On September 9, 1993, the mother was admitted to the Charles River Adolescent Day Treatment Program. Among the primary treatment goals was the management of her anger. On November 24, 1993, the mother, who did not wish to continue, was discharged from the program due to her nonattendance.
The medical records and the report by the treating psychiatrist at the University of Massachusetts Adolescent Treatment Program at Westborough State Hospital document the
mother's mental problems which led the judge to conclude that the mother's "mental deficiency" makes her "unlikely to provide minimally acceptable care of" the child. The records show repeated assaultive or "oppositional" behavior, a refusal to understand unpleasant or disappointing communications, an unwillingness to take responsibility for her actions, and an insistence on blaming others for the negative events that befell her. While there is no doubt that the mother would like to care for her child, the evidence bears out that she has difficulty in controlling her behavior and in following through with offered services or in achieving her own goals. The judge's subsidiary findings setting forth the emotional problems of the mother are not clearly erroneous [Note 2] and support the conclusion of unfitness of the mother to care for this child, who has special needs.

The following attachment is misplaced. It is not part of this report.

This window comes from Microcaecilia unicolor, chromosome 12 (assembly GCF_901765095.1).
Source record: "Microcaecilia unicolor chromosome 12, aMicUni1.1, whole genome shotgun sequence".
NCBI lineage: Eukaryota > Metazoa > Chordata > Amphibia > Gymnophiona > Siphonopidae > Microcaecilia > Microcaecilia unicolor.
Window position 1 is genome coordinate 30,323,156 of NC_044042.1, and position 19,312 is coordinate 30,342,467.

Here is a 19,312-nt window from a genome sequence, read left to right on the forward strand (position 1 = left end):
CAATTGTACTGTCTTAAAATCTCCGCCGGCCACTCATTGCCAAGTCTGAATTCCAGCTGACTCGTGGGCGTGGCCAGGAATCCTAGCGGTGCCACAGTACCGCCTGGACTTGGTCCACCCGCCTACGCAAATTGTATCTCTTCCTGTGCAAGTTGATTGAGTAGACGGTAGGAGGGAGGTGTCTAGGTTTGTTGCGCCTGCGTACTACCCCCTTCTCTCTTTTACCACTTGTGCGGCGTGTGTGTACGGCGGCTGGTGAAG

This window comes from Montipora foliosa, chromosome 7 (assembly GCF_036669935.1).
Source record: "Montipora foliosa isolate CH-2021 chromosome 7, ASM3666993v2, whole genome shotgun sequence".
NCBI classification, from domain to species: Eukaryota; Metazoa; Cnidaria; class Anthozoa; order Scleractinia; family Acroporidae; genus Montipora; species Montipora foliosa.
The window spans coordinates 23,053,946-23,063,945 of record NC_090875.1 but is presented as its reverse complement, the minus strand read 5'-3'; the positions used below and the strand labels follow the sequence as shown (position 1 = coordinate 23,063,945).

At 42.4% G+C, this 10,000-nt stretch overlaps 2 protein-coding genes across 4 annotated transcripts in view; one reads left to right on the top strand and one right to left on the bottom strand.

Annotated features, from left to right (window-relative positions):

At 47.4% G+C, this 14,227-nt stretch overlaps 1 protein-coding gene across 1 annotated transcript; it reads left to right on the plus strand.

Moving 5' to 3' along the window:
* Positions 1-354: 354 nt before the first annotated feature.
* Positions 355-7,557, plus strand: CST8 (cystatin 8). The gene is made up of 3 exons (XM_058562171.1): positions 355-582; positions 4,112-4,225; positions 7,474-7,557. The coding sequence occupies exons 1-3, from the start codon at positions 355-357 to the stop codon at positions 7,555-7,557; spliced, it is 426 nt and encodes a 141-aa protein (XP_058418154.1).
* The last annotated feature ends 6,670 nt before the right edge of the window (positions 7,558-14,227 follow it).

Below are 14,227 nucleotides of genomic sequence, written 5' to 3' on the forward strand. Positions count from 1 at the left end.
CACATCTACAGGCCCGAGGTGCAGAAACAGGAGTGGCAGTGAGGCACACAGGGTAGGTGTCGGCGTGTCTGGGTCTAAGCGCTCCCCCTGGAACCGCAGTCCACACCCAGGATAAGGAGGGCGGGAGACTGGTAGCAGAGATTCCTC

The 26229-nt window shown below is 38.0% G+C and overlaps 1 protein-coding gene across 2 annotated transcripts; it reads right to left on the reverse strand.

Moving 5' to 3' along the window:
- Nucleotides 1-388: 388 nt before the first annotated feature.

2. Recusal and ineffective assistance of counsel. The trial judge had been involved in some of the matters involving the mother's own care and protection case. Based on this fact, the mother urges that the judge should have recused herself and that counsel was ineffective in not requesting such recusal. The arguments are without merit. Even knowledge of damaging information against a party does not disqualify a judge from continuing to sit on a case. Thus, the fact that a judge presided in a previous criminal trial involving the same defendant is generally not a ground for disqualification. Commonwealth v. Campbell, 5 Mass. App. Ct. 571 , 587 (1977). Commonwealth v. Dane Entertainment Servs., Inc., 18 Mass. App. Ct. 446 , 449 (1984). "`The alleged bias and prejudice to be disqualifying must rise from an extrajudicial source and not from something learned from participation in the case' or from a hearing in a related proceeding." Howe v. Prokop, 21 Mass. App. Ct. 919 , 919-920 (1985).
The record does not suggest unfairness to the mother; to the contrary, it is apparent from the transcript that the judge